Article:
How to present your CV
Fancy borders? Jazzy fonts? Luminous paper? Job seekers will stop at nothing to ensure that their CV gets noticed. The content of the CV is certainly important in ensuring your CV gets read, but appearance could be equally as crucial. It can be quite difficult to be original without going over the top, so there could be a very fine line between a CV that is clearly overdone and one that has just the right balance of formatting to attract the reader’s eye. So here is a guide on how to present your CV in the best possible way.
It is certain that a neat, tidy and well formatted CV will attract the reader better than one that is untidy, erratic and inconsistent. A CV that looks good, and is easier to navigate, is also user friendly. Remember that a recruiter may have many other CVs to read through. A good looking, nicely crafted and professional looking document already gives the candidate an advantage for making the recruiter’s job easier.
Things that put employers off:
- Hard to read: Font too small
- Not enough ‘white space’: Too much information crowded onto the page
- Lack of bullet points: Solid blocks of unbroken text
- Hard to navigate: Unclear subheadings
- Too cluttered: Too much use of italics/bold/underlining
- Too long: Either too detailed or too spaced out, spread over too many pages
- Inconsistency: The same formatting is not used throughout the document
Keep it real
Don’t be tempted to go in for gimmicks or novelties. It is always a high risk strategy to do something too way out. Generally, the style of CV should be appropriate to the nature of the role. For example, simple graphics or some creative content would be permissible if you are a graphic designer. However, this would not go down too well if you are an accountant. Try to keep the style consistent with the industry.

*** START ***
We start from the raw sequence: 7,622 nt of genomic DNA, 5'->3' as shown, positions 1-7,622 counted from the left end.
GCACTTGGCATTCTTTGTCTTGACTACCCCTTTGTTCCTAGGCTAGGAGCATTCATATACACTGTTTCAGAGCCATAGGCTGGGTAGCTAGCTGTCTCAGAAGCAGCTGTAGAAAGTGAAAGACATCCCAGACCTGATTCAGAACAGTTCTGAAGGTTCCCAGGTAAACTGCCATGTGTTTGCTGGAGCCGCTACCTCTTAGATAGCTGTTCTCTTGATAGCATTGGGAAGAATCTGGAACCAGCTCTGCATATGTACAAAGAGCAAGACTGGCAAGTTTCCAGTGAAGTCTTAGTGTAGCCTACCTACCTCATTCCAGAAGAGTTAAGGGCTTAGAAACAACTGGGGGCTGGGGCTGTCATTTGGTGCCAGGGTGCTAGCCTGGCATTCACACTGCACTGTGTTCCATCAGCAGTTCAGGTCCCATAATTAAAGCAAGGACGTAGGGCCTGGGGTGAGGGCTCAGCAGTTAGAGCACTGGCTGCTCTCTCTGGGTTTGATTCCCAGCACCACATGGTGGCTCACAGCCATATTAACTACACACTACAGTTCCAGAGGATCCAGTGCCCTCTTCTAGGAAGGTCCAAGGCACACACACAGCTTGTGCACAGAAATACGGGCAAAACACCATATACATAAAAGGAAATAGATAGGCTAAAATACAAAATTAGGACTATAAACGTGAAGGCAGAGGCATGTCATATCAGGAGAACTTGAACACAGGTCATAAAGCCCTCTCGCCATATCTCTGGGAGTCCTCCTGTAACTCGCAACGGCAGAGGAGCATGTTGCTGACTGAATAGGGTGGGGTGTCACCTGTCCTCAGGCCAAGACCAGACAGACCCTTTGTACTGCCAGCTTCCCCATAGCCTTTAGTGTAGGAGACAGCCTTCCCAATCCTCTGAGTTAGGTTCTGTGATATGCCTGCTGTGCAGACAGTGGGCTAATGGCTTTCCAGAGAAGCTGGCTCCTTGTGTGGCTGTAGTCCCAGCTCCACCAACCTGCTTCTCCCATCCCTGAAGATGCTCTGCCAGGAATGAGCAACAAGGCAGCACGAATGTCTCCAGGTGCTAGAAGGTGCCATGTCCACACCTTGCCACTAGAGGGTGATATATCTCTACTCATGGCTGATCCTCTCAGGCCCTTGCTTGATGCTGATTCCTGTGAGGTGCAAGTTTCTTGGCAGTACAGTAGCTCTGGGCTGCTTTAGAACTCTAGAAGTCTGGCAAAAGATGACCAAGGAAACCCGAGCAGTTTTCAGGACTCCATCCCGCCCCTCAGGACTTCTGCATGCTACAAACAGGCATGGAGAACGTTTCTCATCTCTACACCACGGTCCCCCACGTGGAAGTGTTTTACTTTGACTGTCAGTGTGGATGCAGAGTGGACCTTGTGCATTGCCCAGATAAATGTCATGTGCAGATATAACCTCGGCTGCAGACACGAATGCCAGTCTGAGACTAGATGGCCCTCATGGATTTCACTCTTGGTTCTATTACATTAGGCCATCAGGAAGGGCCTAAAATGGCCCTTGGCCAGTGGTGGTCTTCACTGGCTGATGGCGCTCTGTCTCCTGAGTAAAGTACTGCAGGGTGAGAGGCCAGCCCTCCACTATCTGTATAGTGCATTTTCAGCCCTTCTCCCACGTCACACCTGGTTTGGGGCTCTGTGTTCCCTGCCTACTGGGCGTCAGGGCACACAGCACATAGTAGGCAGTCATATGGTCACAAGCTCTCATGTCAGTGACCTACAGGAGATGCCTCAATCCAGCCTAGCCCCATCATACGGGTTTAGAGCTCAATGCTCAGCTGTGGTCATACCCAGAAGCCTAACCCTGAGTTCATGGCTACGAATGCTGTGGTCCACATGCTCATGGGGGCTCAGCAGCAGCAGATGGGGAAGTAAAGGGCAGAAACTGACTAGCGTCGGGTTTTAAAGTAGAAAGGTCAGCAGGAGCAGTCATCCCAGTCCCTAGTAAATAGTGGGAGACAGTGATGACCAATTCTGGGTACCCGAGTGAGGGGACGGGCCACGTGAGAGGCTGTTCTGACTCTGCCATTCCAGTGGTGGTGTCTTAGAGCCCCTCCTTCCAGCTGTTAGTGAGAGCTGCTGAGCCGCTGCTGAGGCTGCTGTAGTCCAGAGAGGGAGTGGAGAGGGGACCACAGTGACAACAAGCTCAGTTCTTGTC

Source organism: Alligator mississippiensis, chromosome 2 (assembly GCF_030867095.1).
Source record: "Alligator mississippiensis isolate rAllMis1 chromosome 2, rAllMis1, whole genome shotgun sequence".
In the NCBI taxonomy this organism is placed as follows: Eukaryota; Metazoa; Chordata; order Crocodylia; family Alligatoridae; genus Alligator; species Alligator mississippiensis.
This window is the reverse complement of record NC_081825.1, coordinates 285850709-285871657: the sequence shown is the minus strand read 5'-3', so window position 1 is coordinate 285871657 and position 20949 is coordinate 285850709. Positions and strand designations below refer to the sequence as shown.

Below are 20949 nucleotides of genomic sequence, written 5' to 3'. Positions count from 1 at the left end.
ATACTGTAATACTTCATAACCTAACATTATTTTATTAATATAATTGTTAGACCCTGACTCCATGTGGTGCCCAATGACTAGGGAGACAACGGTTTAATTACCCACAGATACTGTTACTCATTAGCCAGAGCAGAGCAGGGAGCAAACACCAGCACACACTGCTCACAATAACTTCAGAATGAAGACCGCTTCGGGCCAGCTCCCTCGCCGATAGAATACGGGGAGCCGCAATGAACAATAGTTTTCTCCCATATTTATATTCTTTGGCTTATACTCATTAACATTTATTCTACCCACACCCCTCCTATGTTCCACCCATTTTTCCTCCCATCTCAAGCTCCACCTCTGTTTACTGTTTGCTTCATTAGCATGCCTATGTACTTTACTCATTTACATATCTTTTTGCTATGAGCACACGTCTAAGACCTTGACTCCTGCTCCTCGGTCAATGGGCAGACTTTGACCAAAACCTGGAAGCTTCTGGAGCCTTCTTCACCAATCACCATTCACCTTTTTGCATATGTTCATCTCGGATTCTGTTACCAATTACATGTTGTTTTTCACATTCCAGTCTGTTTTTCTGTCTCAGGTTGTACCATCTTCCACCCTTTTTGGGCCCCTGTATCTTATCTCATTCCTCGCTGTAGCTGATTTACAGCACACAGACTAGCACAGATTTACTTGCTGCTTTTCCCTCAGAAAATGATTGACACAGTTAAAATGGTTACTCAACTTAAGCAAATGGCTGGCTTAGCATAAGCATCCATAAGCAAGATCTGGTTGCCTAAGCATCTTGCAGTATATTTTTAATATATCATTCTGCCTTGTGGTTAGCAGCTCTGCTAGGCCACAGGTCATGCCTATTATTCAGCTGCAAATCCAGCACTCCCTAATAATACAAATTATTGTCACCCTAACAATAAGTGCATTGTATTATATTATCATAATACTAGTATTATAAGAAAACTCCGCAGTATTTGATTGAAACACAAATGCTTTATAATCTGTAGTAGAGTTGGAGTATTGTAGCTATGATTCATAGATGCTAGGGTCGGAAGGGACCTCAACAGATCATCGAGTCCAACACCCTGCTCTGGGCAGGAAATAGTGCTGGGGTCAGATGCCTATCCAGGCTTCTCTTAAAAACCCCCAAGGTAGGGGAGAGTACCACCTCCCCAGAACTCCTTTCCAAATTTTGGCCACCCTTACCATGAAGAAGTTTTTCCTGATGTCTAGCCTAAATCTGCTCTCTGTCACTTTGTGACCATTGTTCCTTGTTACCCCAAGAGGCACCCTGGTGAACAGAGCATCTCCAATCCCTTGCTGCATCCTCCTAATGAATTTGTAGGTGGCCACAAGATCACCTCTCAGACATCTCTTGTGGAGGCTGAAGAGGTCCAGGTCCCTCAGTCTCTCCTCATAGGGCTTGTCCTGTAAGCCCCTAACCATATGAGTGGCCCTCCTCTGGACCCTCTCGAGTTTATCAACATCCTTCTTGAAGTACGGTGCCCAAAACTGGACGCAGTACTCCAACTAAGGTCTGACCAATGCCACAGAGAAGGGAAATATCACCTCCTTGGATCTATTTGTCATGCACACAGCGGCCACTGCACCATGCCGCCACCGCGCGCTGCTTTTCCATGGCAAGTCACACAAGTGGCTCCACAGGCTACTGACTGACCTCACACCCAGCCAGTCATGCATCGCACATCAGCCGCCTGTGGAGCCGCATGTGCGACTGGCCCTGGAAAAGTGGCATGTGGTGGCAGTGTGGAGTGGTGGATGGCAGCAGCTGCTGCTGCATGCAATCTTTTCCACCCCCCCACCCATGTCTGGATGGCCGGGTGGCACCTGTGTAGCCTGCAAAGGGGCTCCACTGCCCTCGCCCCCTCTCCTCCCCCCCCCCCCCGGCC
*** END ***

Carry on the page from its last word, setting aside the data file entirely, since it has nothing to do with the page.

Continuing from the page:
Top Tips for CV Presentation:
- No longer than 2 pages in length
- Font size: stick to 10-12 point size
- No frivolous fonts like Comic Sans
- No different coloured text – stick to black
- Leave a clear blank border around the text and the edge of the page
- Do not use tables or text boxes
- Break down paragraphs into bulleted lists
- Use clear subheadings, perhaps separate sections with lines across the page
- Space out sections and paragraphs with blank carriage returns
- Include the name at the top of each page
- Insert numbers at the bottom of each page
- Stick to white or neutral coloured paper (white, cream, ivory, vellum etc.)
If you can construct a neat, well-presented, corporate looking document, your CV is not only more likely to be read, it is more likely to be understood and in turn more likely to get you that all important interview. Good luck!
Next time, we will look at the increasing use of the internet and social media in the job search process.
Peter Panayotou is the Founder and Senior Consultant at The Write Stuff
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